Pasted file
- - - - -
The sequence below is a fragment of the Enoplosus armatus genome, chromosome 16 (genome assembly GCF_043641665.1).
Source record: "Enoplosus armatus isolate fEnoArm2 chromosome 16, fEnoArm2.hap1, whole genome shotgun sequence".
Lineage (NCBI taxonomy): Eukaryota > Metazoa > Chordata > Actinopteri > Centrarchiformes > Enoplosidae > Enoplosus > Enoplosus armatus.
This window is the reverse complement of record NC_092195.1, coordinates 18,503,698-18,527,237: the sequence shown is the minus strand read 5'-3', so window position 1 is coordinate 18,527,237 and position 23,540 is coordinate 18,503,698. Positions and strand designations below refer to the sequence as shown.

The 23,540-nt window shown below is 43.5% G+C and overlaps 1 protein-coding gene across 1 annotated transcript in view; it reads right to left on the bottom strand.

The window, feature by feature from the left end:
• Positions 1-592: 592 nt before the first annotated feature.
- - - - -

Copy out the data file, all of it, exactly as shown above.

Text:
The sequence below is a fragment of the Enoplosus armatus genome, chromosome 16 (genome assembly GCF_043641665.1).
Source record: "Enoplosus armatus isolate fEnoArm2 chromosome 16, fEnoArm2.hap1, whole genome shotgun sequence".
Lineage (NCBI taxonomy): Eukaryota > Metazoa > Chordata > Actinopteri > Centrarchiformes > Enoplosidae > Enoplosus > Enoplosus armatus.
This window is the reverse complement of record NC_092195.1, coordinates 18,503,698-18,527,237: the sequence shown is the minus strand read 5'-3', so window position 1 is coordinate 18,527,237 and position 23,540 is coordinate 18,503,698. Positions and strand designations below refer to the sequence as shown.

The 23,540-nt window shown below is 43.5% G+C and overlaps 1 protein-coding gene across 1 annotated transcript in view; it reads right to left on the bottom strand.

The window, feature by feature from the left end:
• Positions 1-592: 592 nt before the first annotated feature.